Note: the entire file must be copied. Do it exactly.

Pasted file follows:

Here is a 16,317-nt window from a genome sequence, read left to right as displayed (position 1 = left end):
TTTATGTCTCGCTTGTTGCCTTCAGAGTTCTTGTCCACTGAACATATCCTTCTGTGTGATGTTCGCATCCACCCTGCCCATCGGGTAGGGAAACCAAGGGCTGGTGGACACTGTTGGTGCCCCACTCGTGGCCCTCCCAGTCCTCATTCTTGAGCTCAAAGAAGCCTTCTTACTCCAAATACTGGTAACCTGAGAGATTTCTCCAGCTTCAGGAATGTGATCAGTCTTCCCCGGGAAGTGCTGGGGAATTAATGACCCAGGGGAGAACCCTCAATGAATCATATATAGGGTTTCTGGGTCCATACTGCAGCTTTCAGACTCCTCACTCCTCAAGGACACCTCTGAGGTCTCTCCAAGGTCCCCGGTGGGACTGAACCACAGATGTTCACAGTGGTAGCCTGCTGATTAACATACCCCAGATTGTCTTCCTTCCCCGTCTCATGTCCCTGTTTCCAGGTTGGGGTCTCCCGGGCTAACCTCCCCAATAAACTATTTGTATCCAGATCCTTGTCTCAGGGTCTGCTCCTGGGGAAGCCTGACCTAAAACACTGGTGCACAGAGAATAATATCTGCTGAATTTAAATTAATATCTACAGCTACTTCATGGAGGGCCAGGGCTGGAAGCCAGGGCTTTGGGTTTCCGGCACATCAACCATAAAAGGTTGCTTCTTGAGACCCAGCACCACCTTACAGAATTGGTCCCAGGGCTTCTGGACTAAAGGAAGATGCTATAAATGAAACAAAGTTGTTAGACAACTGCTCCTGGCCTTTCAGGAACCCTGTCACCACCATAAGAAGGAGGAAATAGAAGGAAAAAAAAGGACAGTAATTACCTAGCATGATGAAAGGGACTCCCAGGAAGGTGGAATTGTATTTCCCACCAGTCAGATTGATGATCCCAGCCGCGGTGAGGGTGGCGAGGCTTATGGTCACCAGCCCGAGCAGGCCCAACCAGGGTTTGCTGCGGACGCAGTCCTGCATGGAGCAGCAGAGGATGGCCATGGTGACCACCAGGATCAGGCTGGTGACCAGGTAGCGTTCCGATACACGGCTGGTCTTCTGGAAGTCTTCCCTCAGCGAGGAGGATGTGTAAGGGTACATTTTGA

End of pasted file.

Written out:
Here is a 16,317-nt window from a genome sequence, read left to right as displayed (position 1 = left end):
TTTATGTCTCGCTTGTTGCCTTCAGAGTTCTTGTCCACTGAACATATCCTTCTGTGTGATGTTCGCATCCACCCTGCCCATCGGGTAGGGAAACCAAGGGCTGGTGGACACTGTTGGTGCCCCACTCGTGGCCCTCCCAGTCCTCATTCTTGAGCTCAAAGAAGCCTTCTTACTCCAAATACTGGTAACCTGAGAGATTTCTCCAGCTTCAGGAATGTGATCAGTCTTCCCCGGGAAGTGCTGGGGAATTAATGACCCAGGGGAGAACCCTCAATGAATCATATATAGGGTTTCTGGGTCCATACTGCAGCTTTCAGACTCCTCACTCCTCAAGGACACCTCTGAGGTCTCTCCAAGGTCCCCGGTGGGACTGAACCACAGATGTTCACAGTGGTAGCCTGCTGATTAACATACCCCAGATTGTCTTCCTTCCCCGTCTCATGTCCCTGTTTCCAGGTTGGGGTCTCCCGGGCTAACCTCCCCAATAAACTATTTGTATCCAGATCCTTGTCTCAGGGTCTGCTCCTGGGGAAGCCTGACCTAAAACACTGGTGCACAGAGAATAATATCTGCTGAATTTAAATTAATATCTACAGCTACTTCATGGAGGGCCAGGGCTGGAAGCCAGGGCTTTGGGTTTCCGGCACATCAACCATAAAAGGTTGCTTCTTGAGACCCAGCACCACCTTACAGAATTGGTCCCAGGGCTTCTGGACTAAAGGAAGATGCTATAAATGAAACAAAGTTGTTAGACAACTGCTCCTGGCCTTTCAGGAACCCTGTCACCACCATAAGAAGGAGGAAATAGAAGGAAAAAAAAGGACAGTAATTACCTAGCATGATGAAAGGGACTCCCAGGAAGGTGGAATTGTATTTCCCACCAGTCAGATTGATGATCCCAGCCGCGGTGAGGGTGGCGAGGCTTATGGTCACCAGCCCGAGCAGGCCCAACCAGGGTTTGCTGCGGACGCAGTCCTGCATGGAGCAGCAGAGGATGGCCATGGTGACCACCAGGATCAGGCTGGTGACCAGGTAGCGTTCCGATACACGGCTGGTCTTCTGGAAGTCTTCCCTCAGCGAGGAGGATGTGTAAGGGTACATTTTGA